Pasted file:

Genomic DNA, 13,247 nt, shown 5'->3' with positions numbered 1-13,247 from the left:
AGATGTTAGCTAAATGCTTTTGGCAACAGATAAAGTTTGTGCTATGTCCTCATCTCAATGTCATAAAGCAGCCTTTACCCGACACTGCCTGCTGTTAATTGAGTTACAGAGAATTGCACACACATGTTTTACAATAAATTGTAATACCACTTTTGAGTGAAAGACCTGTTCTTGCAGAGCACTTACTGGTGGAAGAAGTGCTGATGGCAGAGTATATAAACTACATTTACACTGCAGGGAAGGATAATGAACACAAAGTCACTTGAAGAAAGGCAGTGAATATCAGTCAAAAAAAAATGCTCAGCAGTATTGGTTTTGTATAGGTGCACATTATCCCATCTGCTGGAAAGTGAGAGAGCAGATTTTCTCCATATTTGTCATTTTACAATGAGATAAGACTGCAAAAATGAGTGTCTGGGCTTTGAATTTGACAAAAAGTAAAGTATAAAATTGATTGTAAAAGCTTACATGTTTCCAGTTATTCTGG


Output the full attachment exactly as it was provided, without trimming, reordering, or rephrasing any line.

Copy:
Genomic DNA, 13,247 nt, shown 5'->3' with positions numbered 1-13,247 from the left:
AGATGTTAGCTAAATGCTTTTGGCAACAGATAAAGTTTGTGCTATGTCCTCATCTCAATGTCATAAAGCAGCCTTTACCCGACACTGCCTGCTGTTAATTGAGTTACAGAGAATTGCACACACATGTTTTACAATAAATTGTAATACCACTTTTGAGTGAAAGACCTGTTCTTGCAGAGCACTTACTGGTGGAAGAAGTGCTGATGGCAGAGTATATAAACTACATTTACACTGCAGGGAAGGATAATGAACACAAAGTCACTTGAAGAAAGGCAGTGAATATCAGTCAAAAAAAAATGCTCAGCAGTATTGGTTTTGTATAGGTGCACATTATCCCATCTGCTGGAAAGTGAGAGAGCAGATTTTCTCCATATTTGTCATTTTACAATGAGATAAGACTGCAAAAATGAGTGTCTGGGCTTTGAATTTGACAAAAAGTAAAGTATAAAATTGATTGTAAAAGCTTACATGTTTCCAGTTATTCTGG